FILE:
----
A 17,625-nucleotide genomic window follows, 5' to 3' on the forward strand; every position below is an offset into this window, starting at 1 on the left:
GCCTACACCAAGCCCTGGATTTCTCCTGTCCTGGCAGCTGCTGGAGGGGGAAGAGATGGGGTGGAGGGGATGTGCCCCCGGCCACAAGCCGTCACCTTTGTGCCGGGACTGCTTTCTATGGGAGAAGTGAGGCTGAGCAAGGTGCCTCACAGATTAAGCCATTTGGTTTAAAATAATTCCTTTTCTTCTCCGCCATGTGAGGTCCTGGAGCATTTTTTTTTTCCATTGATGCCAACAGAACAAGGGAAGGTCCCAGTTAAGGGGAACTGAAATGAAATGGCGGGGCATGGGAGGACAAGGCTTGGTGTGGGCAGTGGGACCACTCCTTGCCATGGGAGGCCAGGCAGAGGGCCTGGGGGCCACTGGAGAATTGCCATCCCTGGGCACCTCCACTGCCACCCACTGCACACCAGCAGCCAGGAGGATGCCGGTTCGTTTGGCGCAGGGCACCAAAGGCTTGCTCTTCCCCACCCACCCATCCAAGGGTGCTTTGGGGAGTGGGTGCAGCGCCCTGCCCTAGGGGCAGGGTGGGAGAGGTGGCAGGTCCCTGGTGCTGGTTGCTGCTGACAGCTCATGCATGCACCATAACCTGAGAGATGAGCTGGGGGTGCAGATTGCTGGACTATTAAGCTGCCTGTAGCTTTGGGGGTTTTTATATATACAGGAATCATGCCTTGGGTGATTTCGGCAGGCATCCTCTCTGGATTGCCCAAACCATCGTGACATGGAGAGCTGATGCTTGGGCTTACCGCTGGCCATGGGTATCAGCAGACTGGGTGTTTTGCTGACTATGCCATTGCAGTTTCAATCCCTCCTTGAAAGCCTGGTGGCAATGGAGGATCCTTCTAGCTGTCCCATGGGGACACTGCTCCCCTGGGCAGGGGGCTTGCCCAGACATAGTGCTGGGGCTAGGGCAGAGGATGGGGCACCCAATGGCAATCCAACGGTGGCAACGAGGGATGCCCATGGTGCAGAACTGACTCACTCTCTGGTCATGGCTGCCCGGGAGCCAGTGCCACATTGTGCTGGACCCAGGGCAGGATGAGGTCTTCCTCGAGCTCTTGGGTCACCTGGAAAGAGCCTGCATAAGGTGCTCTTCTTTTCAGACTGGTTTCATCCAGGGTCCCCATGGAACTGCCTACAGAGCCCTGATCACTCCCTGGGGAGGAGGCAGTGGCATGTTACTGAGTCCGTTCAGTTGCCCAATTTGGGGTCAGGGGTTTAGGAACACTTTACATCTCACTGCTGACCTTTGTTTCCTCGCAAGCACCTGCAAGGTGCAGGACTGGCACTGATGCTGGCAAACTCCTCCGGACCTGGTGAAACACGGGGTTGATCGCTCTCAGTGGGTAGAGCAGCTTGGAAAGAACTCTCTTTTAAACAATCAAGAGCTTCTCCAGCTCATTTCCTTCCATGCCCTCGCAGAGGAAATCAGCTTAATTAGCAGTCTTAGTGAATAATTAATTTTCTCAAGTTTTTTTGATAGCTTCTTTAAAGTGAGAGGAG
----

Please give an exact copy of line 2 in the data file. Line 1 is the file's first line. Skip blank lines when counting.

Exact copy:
GCCTACACCAAGCCCTGGATTTCTCCTGTCCTGGCAGCTGCTGGAGGGGGAAGAGATGGGGTGGAGGGGATGTGCCCCCGGCCACAAGCCGTCACCTTTGTGCCGGGACTGCTTTCTATGGGAGAAGTGAGGCTGAGCAAGGTGCCTCACAGATTAAGCCATTTGGTTTAAAATAATTCCTTTTCTTCTCCGCCATGTGAGGTCCTGGAGCATTTTTTTTTTCCATTGATGCCAACAGAACAAGGGAAGGTCCCAGTTAAGGGGAACTGAAATGAAATGGCGGGGCATGGGAGGACAAGGCTTGGTGTGGGCAGTGGGACCACTCCTTGCCATGGGAGGCCAGGCAGAGGGCCTGGGGGCCACTGGAGAATTGCCATCCCTGGGCACCTCCACTGCCACCCACTGCACACCAGCAGCCAGGAGGATGCCGGTTCGTTTGGCGCAGGGCACCAAAGGCTTGCTCTTCCCCACCCACCCATCCAAGGGTGCTTTGGGGAGTGGGTGCAGCGCCCTGCCCTAGGGGCAGGGTGGGAGAGGTGGCAGGTCCCTGGTGCTGGTTGCTGCTGACAGCTCATGCATGCACCATAACCTGAGAGATGAGCTGGGGGTGCAGATTGCTGGACTATTAAGCTGCCTGTAGCTTTGGGGGTTTTTATATATACAGGAATCATGCCTTGGGTGATTTCGGCAGGCATCCTCTCTGGATTGCCCAAACCATCGTGACATGGAGAGCTGATGCTTGGGCTTACCGCTGGCCATGGGTATCAGCAGACTGGGTGTTTTGCTGACTATGCCATTGCAGTTTCAATCCCTCCTTGAAAGCCTGGTGGCAATGGAGGATCCTTCTAGCTGTCCCATGGGGACACTGCTCCCCTGGGCAGGGGGCTTGCCCAGACATAGTGCTGGGGCTAGGGCAGAGGATGGGGCACCCAATGGCAATCCAACGGTGGCAACGAGGGATGCCCATGGTGCAGAACTGACTCACTCTCTGGTCATGGCTGCCCGGGAGCCAGTGCCACATTGTGCTGGACCCAGGGCAGGATGAGGTCTTCCTCGAGCTCTTGGGTCACCTGGAAAGAGCCTGCATAAGGTGCTCTTCTTTTCAGACTGGTTTCATCCAGGGTCCCCATGGAACTGCCTACAGAGCCCTGATCACTCCCTGGGGAGGAGGCAGTGGCATGTTACTGAGTCCGTTCAGTTGCCCAATTTGGGGTCAGGGGTTTAGGAACACTTTACATCTCACTGCTGACCTTTGTTTCCTCGCAAGCACCTGCAAGGTGCAGGACTGGCACTGATGCTGGCAAACTCCTCCGGACCTGGTGAAACACGGGGTTGATCGCTCTCAGTGGGTAGAGCAGCTTGGAAAGAACTCTCTTTTAAACAATCAAGAGCTTCTCCAGCTCATTTCCTTCCATGCCCTCGCAGAGGAAATCAGCTTAATTAGCAGTCTTAGTGAATAATTAATTTTCTCAAGTTTTTTTGATAGCTTCTTTAAAGTGAGAGGAG